Plans for the sale, which industry observers say could raise about pounds 200m, were attacked by unions as 'the ultimate madness' and as a potential precursor to privatisation of the rest of the nuclear industry.
The Institute of Professionals, Managers and Specialists said that at least 2,700 jobs would be lost and Britain would lose an important reservoir of science and technology skills. However, Tim Eggar, energy minister, said the plans were a logical next step in the development of UKAEA. He said no decision had been taken on the form of the sale.
From April the authority will be split into three parts including a commercial division, which will be sold to the private sector and will include industrial technology, safety and risk assessment, environmental services and consultancy.
This division will initially employ 4,000 people and have a turnover of between pounds 250m and pounds 300m next year.
A government division will contain the nuclear plants and liabilities and will remain in state ownership. The nuclear facilities include a number of experimental reactors that are being shut down and need to be decommissioned as well as the fast reactor at Dounreay in Scotland, also soon to be closed.
A third division, providing services such as catering and transport, will sell its wares increasingly to other organisations and may be sold off as a separate entity. The UKAEA is likely to seek a joint venture partner for the general services business.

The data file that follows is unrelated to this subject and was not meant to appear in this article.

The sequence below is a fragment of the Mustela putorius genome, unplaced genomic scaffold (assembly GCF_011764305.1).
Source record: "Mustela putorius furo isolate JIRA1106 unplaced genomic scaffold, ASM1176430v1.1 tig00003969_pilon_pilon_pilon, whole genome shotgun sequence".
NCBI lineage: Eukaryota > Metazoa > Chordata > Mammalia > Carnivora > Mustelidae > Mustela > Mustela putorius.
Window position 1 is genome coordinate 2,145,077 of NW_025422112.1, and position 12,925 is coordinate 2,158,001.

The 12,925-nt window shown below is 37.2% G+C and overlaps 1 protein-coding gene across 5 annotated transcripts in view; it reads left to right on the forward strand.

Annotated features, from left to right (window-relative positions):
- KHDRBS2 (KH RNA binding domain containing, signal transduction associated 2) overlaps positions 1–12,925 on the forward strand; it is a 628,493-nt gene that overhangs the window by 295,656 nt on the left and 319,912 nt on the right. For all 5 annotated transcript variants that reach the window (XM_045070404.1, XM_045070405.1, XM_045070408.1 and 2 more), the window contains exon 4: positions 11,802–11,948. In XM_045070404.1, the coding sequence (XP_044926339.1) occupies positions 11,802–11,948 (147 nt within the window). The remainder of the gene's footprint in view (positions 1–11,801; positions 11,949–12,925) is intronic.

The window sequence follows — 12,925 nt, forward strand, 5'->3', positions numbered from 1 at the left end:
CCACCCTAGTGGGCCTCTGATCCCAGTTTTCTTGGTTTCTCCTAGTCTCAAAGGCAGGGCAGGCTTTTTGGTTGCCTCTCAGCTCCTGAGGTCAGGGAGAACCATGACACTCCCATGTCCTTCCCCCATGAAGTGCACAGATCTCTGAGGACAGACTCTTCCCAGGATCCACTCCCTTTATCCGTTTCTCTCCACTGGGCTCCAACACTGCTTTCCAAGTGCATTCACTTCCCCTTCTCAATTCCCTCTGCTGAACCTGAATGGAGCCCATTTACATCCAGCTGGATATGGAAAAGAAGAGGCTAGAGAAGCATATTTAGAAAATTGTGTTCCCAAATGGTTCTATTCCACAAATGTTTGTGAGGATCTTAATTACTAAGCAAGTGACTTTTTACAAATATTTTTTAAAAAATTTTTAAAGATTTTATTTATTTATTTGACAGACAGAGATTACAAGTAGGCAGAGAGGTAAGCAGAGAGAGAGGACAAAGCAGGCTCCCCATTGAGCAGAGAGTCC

Sir Anthony Cleaver, UKAEA chairman, welcomed the announcement. He said he would be interested in taking part in a management buyout of the commercial arm, adding that it should be sold as a single entity.
Technology and skills developed originally to service the nuclear sector were now finding applications in many industries, including chemicals and process control.
'That is where we see a huge market and where we have the ability to become a world-class company,' he said. Sir Anthony hopes that the privatisation will be completed by the end of 1995.
The Atomic Energy Authority has a total turnover of pounds 400m, of which pounds 60m comes from overseas business. The operation has lost money in the past few years due to a restructuring that has resulted in the loss of 2,500 jobs.
Sir Anthony said government and public bodies accounted for 60 per cent of revenue, but this could shrink to less than half before long.Reuse content